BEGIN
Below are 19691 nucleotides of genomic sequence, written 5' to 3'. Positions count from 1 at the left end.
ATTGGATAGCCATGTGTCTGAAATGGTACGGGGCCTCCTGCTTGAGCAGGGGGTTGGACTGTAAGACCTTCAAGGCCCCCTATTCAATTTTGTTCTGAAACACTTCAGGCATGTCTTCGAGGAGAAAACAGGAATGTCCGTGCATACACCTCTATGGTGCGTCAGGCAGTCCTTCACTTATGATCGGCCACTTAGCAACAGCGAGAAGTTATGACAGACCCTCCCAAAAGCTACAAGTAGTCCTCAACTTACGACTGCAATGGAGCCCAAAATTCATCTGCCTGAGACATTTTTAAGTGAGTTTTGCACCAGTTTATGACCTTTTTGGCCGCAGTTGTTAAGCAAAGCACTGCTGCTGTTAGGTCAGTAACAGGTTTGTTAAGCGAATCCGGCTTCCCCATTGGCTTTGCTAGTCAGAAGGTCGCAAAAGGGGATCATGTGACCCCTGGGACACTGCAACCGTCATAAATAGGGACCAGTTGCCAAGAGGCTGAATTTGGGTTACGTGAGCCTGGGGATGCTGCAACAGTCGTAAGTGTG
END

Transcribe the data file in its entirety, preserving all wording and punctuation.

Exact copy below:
Below are 19691 nucleotides of genomic sequence, written 5' to 3'. Positions count from 1 at the left end.
ATTGGATAGCCATGTGTCTGAAATGGTACGGGGCCTCCTGCTTGAGCAGGGGGTTGGACTGTAAGACCTTCAAGGCCCCCTATTCAATTTTGTTCTGAAACACTTCAGGCATGTCTTCGAGGAGAAAACAGGAATGTCCGTGCATACACCTCTATGGTGCGTCAGGCAGTCCTTCACTTATGATCGGCCACTTAGCAACAGCGAGAAGTTATGACAGACCCTCCCAAAAGCTACAAGTAGTCCTCAACTTACGACTGCAATGGAGCCCAAAATTCATCTGCCTGAGACATTTTTAAGTGAGTTTTGCACCAGTTTATGACCTTTTTGGCCGCAGTTGTTAAGCAAAGCACTGCTGCTGTTAGGTCAGTAACAGGTTTGTTAAGCGAATCCGGCTTCCCCATTGGCTTTGCTAGTCAGAAGGTCGCAAAAGGGGATCATGTGACCCCTGGGACACTGCAACCGTCATAAATAGGGACCAGTTGCCAAGAGGCTGAATTTGGGTTACGTGAGCCTGGGGATGCTGCAACAGTCGTAAGTGTG